Long-term Diseases Like Friedreich’s Ataxia Are Costly to Treat, But More Costly to Not

Long-term Diseases Like Friedreich’s Ataxia Are Costly to Treat, But More Costly to Not

The direct and indirect annual costs of care for Friedreich’s ataxia (FA) can be as high as £11,000 to £19,000 per person, according to a study titled “Impact of Friedreich’s Ataxia on health-care resource utilization in the United Kingdom and Germany,” published in BioMed Central’s open access journal Orphanet Journal of Rare Diseases.

Although a rare disease, FA is the most frequent of all inherited ataxias, which affect muscle control. FA, which results from mutations in the gene encoding the protein frataxin, usually begins in childhood, with patients needing continual monitoring by specialists, nurses, and caregivers of developing symptoms.

“The costs of more common progressive diseases such as Parkinson’s Disease are known, but it is not really possible to base budget allocations of one disease on the expectations of another without understanding the differences in need,” Dr. Paola Giunti, a study author from University College London’s Institute of Neurology and University College London Hospitals, said in a news release. “Our results show that the needs of people with Friedreich’s Ataxia are different, with different costs, … and that a ‘one size fits all’ strategy is unlikely to provide the best care to people with rare diseases.”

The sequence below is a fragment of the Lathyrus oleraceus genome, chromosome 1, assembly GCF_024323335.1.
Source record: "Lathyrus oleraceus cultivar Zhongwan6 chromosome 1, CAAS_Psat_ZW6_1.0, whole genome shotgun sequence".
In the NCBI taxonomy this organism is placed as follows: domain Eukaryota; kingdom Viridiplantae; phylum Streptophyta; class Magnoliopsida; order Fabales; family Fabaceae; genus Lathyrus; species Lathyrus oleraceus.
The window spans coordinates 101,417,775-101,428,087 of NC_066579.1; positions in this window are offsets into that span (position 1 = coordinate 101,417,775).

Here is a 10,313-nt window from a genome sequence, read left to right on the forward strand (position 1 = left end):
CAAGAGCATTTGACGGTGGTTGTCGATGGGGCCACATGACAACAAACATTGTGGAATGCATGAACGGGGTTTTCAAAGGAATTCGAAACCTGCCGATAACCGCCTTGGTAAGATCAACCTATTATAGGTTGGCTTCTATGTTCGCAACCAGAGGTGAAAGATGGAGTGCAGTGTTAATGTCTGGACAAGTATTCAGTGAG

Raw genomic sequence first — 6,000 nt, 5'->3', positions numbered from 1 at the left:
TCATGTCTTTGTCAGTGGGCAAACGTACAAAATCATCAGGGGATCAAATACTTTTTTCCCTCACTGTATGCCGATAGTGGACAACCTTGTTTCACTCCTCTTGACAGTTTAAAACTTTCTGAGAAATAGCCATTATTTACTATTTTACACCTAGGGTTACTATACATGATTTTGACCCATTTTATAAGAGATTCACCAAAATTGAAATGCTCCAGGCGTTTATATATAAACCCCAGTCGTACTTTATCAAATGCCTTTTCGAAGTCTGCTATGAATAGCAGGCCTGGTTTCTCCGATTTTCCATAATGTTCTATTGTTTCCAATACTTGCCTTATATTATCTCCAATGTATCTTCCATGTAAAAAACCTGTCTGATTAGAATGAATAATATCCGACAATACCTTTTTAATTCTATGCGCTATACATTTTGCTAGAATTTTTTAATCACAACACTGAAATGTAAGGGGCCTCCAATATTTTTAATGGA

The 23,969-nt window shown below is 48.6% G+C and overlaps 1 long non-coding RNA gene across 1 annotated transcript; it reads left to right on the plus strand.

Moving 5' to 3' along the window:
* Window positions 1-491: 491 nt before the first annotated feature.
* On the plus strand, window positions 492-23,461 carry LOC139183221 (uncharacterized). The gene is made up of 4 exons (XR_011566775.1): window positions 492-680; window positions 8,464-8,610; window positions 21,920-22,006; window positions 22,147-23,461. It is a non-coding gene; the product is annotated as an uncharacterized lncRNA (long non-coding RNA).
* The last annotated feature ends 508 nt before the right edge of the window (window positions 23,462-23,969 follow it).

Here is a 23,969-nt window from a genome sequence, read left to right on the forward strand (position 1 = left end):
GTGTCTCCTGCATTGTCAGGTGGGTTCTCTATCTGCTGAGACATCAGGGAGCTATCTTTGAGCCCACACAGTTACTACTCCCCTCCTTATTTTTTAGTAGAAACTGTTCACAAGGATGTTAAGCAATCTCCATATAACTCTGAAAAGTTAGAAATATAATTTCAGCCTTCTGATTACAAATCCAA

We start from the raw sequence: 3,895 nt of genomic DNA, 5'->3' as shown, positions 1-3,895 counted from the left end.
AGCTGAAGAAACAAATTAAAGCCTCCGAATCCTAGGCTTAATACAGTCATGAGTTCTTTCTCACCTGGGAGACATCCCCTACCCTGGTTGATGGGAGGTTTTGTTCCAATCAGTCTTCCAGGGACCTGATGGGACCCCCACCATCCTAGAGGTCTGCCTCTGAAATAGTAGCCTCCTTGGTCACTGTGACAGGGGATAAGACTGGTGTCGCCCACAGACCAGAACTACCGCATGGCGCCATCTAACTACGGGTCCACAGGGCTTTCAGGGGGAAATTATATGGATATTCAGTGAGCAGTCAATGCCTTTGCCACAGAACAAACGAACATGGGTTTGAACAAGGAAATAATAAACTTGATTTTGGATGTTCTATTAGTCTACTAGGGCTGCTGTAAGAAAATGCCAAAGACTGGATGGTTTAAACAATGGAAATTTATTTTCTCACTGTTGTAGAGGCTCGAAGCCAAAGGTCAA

Importantly, indirect medical costs of treating FA, such as home modifications and loss of earnings, should also be considered.

Cross-sectional observational studies were preformed in the U.K. (75 patients) and Germany (28 patients) to assess the FA burden on patients and healthcare systems. Analysis of yearly direct and indirect resource use was conducted for both countries, although costs were calculated only for the U.K.

Results showed that the cost is significant, and spread over social and healthcare systems, society, caregivers and the patients themselves. The annual per-person cost of healthcare, including medications, was £3,230 (about $4,570) in the U.K. When non-healthcare resources were considered, such as education and caregiver support, the figure rose to £7,537 (about $10,670). If indirect costs such as work loss, mobility aids, and living circumstances were also included, annual costs jumped to between £11,818 and £18,774 (about $16,740 to $26,590). The benefits of improved treatment options would be important from a social perspective, the study said, as the need for caregiver support could be reduced if patients were capable of participating in the workforce and needed few assistive modifications to go about their lives.

The authors concluded that, given the disease’s duration (estimated at 40–50 years), management strategies should seek to minimize FA’s impact on patients and caregivers, while maximizing quality of life.

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